NARRATOR: In stellar nurseries throughout the universe stars form where there are clouds of gas and dust. The denser clouds give rise to giant stars, ten times more massive than our sun, that end their brief lives with a bang as supernovae. It was now clear that these explosions and the neutron stars they create could not themselves trigger the gamma-rays scientists were detecting.

Stan Woosley asked what might happen if the dying star wasn't ten, but thirty times more massive than our sun, exploding not as a supernova but as something entirely different, a hypernova.

Hidden within this fireball would be an object far more powerful than a neutron star with the most intense gravitational field known to science, a black hole.

STAN WOOSLEY: And then we've created a very interesting object. You have a star that's made a black hole in its middle. And what's the natural inclination is for everything to fall in the hole and you see the star, and suddenly it disappears. It's gone.

NARRATOR: Stan Woosley's colleague Andrew MacFadyen built a model depicting the last few seconds in the life of one of these colossal stars.

ANDREW MacFADYEN (Caltech): This is a star that's dying and the way a star this big dies is that it creates a black hole at its center. So this is the, in a way, the death cry of the star and the birth cry for a black hole.

NARRATOR: But even a star collapsing into a black hole could not create a gamma ray burst. There had to be a twist.

ANDREW MacFADYEN: Well this whole star was spinning when it was born and it's spinning now. So this material that's falling into the black hole, it's like a big electric motor in the center of a star, but incredibly powerful.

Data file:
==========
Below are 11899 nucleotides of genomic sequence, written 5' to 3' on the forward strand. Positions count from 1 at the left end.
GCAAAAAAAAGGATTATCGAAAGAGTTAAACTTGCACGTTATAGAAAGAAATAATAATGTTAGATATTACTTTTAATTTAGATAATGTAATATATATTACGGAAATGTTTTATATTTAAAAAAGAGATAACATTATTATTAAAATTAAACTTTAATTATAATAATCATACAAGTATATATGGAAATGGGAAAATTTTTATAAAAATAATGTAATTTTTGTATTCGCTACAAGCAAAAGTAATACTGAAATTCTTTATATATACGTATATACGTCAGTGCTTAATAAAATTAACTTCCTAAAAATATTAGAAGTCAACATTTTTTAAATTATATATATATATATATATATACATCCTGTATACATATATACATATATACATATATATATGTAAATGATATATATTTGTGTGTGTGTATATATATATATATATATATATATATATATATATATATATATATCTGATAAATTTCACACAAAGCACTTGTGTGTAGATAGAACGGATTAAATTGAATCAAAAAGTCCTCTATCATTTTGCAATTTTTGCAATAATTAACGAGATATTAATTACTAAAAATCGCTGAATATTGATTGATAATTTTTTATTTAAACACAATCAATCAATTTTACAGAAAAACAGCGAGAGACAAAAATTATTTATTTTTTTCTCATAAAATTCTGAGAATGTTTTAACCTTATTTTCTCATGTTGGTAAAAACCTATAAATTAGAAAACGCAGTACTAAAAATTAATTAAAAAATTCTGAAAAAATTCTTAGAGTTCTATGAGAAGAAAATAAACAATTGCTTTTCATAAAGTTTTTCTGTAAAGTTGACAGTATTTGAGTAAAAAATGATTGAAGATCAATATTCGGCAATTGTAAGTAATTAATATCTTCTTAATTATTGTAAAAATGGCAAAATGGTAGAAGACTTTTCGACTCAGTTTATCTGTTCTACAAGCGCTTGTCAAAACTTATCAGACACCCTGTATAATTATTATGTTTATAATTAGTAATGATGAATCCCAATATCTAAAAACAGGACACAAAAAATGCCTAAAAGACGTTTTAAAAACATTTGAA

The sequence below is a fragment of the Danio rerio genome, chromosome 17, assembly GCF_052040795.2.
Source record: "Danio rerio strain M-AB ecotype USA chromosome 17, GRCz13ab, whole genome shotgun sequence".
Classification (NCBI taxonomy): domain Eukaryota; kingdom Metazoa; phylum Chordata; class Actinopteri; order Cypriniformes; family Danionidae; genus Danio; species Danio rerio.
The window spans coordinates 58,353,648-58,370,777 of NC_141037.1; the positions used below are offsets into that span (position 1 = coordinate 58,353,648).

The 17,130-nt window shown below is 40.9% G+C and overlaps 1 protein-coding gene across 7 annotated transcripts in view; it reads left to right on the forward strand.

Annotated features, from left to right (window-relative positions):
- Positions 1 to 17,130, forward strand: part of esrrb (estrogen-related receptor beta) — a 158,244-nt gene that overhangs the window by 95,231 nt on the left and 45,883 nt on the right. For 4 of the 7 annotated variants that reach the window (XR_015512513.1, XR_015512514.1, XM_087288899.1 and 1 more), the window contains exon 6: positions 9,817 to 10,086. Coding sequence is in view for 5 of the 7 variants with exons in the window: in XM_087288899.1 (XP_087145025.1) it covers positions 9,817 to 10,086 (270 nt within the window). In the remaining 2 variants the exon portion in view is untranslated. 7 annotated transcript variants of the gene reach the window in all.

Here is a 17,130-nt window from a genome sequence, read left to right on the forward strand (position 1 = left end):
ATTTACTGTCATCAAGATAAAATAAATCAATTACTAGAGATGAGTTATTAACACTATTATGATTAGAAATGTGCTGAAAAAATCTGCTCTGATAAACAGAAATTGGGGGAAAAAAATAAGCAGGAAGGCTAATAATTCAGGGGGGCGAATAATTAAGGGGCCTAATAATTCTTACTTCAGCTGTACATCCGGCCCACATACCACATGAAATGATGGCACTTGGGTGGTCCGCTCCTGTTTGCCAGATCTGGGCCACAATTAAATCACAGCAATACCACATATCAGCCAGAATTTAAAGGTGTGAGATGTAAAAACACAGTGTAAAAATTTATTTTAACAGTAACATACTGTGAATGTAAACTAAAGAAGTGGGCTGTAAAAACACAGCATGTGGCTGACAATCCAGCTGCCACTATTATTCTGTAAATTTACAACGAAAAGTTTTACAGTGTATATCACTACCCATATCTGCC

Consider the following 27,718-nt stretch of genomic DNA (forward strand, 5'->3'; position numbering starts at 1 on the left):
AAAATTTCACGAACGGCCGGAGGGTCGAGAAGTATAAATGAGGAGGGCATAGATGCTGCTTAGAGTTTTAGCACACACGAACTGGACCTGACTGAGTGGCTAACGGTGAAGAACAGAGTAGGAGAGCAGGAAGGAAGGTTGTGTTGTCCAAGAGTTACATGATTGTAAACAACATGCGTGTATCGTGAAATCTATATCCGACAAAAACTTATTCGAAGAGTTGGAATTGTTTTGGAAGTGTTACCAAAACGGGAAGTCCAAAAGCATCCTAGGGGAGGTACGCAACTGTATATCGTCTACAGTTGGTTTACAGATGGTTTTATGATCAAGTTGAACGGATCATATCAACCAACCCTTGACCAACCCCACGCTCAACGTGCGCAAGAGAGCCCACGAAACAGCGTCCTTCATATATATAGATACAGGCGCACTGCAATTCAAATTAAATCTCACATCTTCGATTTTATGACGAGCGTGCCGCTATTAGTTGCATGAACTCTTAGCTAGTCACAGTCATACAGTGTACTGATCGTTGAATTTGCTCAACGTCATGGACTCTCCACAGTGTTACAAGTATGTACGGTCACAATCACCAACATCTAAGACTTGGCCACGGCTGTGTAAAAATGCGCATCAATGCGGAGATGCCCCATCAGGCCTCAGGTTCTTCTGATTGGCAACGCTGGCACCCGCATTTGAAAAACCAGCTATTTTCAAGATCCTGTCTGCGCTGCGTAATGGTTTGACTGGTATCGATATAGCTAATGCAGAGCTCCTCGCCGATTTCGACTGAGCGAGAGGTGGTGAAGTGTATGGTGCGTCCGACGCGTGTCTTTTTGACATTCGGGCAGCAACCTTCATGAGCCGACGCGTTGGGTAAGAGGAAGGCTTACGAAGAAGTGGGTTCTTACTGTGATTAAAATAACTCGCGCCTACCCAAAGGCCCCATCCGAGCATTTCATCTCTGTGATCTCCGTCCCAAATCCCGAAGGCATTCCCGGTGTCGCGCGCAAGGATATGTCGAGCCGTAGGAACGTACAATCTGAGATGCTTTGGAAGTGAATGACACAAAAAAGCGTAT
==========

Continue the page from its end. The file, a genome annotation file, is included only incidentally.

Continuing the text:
NARRATOR: In this cross-section the black hole is a speck at the center of the screen. The red areas are the material spinning around it. The combination of the spin and the intense gravitational field converts huge amounts of matter into pure energy. But the spin does something even more remarkable, it focuses the energy into two powerful jets.

ANDREW MacFADYEN: What the blue stuff is—they're called jets—those blue things are the things that take the energy from near the black hole and transport it way far away from the star and make the huge gamma ray bursts. The gravity is insanely powerful, and much, much stronger than anything we're used to. That's the source of energy for these things.

NARRATOR: If Stan and Andrew's theory is right, then every day in the universe a massive spinning star collapses into a black hole. As the star is consumed by the black hole at its center, focused beams of intense energy shoot into space. These create the bursts of gamma rays seen from Earth. In seconds the colossal star disappears, consumed by one of the most powerful explosions since the big bang.